We first became involved with FOMAWA in 2006. Since then we have funded the planting of a commercial stand of trees at 131 schools. The trees are looked after by the school children, which hopefully engenders a positive attitude to growing trees, a skill they can use in later life.
Planting trees at schools is a model that works on many levels. Environmental education can be really enhanced when the children can get practically involved by having their own tree to look after and to understand that their actions can make a difference. Schools benefit in the long-term by having timber to sell, giving them a valuable income as well as taking some of the pressure off any remaining indigenous forest. FOMAWA have stuck with something that really produces results.
FOMAWA have been trying a new method of encouraging the children in each school to engage with the tree planting: “Plant a Bottle – Grow a Tree”. Discarded plastic bottles are commonplace and children are asked to bring a used bottle to school. The bottle is filled with water and “planted” upside down with a pierced lid, next to a young sapling. The half-buried bottle is an effective way to give the young trees a regular and fairly constant supply of water. It also gives the children a chance to keep an eye on their tree as they refill the bottle and take care of the sapling.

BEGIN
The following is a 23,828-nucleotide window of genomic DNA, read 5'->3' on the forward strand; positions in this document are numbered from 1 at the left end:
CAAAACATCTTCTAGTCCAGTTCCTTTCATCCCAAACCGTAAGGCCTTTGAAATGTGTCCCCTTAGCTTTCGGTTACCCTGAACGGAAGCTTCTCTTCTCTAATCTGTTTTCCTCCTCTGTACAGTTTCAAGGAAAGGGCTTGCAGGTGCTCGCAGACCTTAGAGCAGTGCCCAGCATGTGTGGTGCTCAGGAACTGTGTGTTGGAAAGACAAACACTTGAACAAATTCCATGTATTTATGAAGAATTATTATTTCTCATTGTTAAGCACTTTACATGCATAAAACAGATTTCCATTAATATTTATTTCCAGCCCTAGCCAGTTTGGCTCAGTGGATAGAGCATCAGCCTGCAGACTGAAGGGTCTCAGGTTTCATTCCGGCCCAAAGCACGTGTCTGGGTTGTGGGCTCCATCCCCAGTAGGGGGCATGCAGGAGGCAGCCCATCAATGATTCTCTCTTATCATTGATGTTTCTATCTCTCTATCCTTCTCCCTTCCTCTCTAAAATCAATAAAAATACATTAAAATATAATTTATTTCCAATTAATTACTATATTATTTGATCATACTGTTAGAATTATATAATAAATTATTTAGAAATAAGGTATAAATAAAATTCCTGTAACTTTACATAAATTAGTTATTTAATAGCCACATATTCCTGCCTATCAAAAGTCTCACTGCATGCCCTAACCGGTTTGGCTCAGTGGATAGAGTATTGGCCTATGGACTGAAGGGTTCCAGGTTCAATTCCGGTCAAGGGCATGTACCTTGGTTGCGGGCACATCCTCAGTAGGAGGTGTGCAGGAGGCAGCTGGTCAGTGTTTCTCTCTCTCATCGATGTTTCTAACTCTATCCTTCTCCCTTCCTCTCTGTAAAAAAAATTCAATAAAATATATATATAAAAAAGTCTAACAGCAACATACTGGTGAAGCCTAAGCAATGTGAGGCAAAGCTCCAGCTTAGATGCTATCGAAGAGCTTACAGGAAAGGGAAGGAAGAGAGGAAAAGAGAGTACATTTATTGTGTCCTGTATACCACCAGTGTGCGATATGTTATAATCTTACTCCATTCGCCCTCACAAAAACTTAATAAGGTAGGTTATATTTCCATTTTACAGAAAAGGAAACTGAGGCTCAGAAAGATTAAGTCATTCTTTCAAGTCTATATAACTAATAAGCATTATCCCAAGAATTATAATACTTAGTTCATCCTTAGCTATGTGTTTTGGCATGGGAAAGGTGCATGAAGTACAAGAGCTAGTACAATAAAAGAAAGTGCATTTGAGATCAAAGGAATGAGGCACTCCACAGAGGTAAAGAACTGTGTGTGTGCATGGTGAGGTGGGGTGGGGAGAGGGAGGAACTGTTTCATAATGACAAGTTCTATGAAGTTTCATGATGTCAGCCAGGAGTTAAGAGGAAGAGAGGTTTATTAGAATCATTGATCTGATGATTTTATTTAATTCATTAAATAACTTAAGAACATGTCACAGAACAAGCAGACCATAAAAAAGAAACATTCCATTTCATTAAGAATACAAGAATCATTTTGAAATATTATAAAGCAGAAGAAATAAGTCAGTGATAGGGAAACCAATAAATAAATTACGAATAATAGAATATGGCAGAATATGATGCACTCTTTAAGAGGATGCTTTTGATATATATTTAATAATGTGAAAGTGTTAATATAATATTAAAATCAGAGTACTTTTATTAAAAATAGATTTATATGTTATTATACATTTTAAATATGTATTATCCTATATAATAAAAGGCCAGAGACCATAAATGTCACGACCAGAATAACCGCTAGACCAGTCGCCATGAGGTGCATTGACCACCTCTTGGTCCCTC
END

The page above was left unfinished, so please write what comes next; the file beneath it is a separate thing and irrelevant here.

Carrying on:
The earlier schools to plant are harvesting and selling timber, to date a total of 4,627,800 Kenya shillings (about £37,000) has been made from timber sales which is a very valuable boost to school incomes.
60,555 trees planted